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A. They are no more susceptible than any other team.

B. Although we see no more insects, they own our woods.

If I'm not wrong, "A" more is notionally different from "B" more due to the fact that the former seems to be related to a quantity while the latter appears to be related to the time: before there were insects, now they no longer appears—they vanished.

Perhaps these observations seem non-senses to a mother tongue, and probably they are, but, while "A" case is clear to me, I have difficulties with the word "more" in "B" case, in which "more" seems time related.

I read on Wiktionary the more's definition, but I don't find a meaning that fits the "2" case.

Can anybody provide some guidance to correctly use "more" when it is time related? How is "more" different from "longer" in time related cases—e.g.,*Although we see no longer insects, they own our woods*?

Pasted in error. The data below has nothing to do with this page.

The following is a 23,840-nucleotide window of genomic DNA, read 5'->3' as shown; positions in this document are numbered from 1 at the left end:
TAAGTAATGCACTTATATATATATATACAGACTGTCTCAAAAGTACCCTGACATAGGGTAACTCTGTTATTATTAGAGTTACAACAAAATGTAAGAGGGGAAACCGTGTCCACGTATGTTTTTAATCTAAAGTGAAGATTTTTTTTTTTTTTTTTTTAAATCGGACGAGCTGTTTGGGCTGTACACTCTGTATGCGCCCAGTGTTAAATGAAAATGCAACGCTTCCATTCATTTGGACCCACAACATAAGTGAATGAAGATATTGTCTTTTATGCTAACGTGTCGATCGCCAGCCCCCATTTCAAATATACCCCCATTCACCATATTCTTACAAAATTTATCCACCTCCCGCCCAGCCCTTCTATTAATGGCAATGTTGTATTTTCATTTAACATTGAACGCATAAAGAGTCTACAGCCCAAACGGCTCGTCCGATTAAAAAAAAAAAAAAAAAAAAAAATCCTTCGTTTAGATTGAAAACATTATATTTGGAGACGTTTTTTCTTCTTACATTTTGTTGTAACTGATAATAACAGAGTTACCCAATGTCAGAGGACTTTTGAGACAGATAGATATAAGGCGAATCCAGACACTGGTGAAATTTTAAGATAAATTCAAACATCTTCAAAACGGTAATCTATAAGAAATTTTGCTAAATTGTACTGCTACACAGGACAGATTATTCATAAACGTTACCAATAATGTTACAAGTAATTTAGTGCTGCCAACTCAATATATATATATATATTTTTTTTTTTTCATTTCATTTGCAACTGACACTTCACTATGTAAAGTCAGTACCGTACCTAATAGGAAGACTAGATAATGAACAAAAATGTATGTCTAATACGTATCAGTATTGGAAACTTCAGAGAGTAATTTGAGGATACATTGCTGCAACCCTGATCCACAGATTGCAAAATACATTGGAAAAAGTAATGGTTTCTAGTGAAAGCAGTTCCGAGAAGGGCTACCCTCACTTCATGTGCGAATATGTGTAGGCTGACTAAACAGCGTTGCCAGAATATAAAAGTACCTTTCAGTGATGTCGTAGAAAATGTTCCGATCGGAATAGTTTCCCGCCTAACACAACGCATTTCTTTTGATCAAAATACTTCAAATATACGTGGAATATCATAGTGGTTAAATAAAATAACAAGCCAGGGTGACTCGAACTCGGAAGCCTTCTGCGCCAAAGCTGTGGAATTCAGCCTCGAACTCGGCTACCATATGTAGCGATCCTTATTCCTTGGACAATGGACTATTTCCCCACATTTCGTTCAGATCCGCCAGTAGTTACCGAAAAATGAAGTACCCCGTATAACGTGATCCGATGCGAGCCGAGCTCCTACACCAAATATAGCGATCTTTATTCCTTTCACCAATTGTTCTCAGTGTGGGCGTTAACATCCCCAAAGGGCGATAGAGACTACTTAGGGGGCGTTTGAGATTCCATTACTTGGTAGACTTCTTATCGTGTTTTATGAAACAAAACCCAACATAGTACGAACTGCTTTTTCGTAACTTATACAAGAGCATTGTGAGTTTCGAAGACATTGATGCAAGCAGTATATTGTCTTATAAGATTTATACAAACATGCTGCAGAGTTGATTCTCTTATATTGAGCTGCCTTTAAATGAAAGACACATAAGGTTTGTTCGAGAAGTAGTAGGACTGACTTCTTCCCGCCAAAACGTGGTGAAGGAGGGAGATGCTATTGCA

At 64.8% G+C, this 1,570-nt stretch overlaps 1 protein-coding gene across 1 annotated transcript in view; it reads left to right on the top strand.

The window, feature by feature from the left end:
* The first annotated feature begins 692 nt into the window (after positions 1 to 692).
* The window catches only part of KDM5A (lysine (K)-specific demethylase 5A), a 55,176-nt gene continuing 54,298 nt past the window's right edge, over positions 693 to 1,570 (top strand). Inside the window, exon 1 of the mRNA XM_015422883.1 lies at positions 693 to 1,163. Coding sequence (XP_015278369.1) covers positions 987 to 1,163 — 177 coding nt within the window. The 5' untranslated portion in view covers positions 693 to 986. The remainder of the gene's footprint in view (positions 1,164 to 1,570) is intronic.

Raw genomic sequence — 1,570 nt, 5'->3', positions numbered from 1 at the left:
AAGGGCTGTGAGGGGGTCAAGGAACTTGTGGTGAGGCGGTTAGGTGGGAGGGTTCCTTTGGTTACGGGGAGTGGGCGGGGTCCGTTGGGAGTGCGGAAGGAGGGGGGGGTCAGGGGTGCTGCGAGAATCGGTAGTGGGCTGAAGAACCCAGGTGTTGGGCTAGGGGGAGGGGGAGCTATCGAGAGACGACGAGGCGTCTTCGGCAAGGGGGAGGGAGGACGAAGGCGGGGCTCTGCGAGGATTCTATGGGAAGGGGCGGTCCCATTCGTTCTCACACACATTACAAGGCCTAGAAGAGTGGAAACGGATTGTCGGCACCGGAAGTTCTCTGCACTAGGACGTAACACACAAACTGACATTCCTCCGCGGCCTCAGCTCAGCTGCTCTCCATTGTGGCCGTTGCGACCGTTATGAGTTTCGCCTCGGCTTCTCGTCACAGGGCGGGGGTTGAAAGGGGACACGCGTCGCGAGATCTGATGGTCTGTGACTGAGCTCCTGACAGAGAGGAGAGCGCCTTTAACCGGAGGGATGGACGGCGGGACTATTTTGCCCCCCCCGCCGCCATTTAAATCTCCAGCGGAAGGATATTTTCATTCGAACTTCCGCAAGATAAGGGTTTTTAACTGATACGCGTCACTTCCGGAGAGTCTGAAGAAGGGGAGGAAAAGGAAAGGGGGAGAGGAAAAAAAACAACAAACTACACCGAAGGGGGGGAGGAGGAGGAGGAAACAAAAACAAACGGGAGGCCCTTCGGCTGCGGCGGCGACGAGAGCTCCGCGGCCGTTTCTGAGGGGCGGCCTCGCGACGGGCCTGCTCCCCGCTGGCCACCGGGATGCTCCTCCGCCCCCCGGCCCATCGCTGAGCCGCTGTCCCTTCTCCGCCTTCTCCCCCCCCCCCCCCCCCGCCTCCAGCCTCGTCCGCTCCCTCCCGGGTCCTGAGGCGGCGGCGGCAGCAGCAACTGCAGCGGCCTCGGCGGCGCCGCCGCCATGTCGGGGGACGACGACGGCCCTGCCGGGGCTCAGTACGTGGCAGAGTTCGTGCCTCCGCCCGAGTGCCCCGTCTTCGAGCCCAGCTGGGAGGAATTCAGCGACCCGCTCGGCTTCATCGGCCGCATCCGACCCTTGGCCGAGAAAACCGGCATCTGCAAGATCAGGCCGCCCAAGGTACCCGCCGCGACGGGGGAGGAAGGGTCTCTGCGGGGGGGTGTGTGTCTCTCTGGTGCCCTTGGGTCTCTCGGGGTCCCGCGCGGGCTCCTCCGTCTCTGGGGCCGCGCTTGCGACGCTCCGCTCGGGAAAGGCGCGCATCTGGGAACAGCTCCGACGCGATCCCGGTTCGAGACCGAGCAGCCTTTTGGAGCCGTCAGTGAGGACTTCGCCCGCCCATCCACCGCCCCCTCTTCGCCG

Note. A and B are quoted from The New York Times

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It is not directly time related in the second case, but rather related to quantity over time. As of yesterday we had seen a total of X insects, today we expect our total of (insects seen today + all insects seen before today) to be a larger number than X. The only way for today's total not to be larger than yesterday's is if we see no insects at all today. Then we are asked:

How many more insects did you see today?

Which means, how many insects can we add to our total of "all insects seen over the course of time?"

We can answer now that

We didn't see any more insects today. or   We saw no more insects today.

If tomorrow we still don't see any insects, and the same the day after that, and so forth, eventually we will reach the point where we decide that we're just never going to see any insects again, at which point we will say

We no longer see any insects.

(Note that "no longer" must go before "see" here.) This is now talking about an event, not a total; the event (seeing insects) used to happen but does not happen now.

  • 1
    +1. Carlo's sentence can also be amended to "We see insects no longer", which is what first popped into my head. (Meaning: "We do not see insects (at all) anymore.") – WendiKidd Mar 31 '13 at 22:02

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